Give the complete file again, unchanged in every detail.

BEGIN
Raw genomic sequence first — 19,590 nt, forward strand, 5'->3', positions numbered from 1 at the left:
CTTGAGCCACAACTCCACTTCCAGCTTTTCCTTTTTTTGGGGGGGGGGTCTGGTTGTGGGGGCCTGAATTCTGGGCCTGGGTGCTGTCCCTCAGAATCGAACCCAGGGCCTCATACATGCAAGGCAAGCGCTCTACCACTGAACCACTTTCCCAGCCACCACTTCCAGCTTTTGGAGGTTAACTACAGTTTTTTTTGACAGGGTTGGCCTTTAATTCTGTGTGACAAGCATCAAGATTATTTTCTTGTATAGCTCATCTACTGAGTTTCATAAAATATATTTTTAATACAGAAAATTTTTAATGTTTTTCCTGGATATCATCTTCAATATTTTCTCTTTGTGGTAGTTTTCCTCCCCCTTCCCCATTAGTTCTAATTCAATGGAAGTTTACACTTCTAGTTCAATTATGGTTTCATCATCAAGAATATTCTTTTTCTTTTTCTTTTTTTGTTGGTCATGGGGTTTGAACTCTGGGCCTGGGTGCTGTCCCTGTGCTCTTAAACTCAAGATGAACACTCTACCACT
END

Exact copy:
Raw genomic sequence first — 19,590 nt, forward strand, 5'->3', positions numbered from 1 at the left:
CTTGAGCCACAACTCCACTTCCAGCTTTTCCTTTTTTTGGGGGGGGGGTCTGGTTGTGGGGGCCTGAATTCTGGGCCTGGGTGCTGTCCCTCAGAATCGAACCCAGGGCCTCATACATGCAAGGCAAGCGCTCTACCACTGAACCACTTTCCCAGCCACCACTTCCAGCTTTTGGAGGTTAACTACAGTTTTTTTTGACAGGGTTGGCCTTTAATTCTGTGTGACAAGCATCAAGATTATTTTCTTGTATAGCTCATCTACTGAGTTTCATAAAATATATTTTTAATACAGAAAATTTTTAATGTTTTTCCTGGATATCATCTTCAATATTTTCTCTTTGTGGTAGTTTTCCTCCCCCTTCCCCATTAGTTCTAATTCAATGGAAGTTTACACTTCTAGTTCAATTATGGTTTCATCATCAAGAATATTCTTTTTCTTTTTCTTTTTTTGTTGGTCATGGGGTTTGAACTCTGGGCCTGGGTGCTGTCCCTGTGCTCTTAAACTCAAGATGAACACTCTACCACT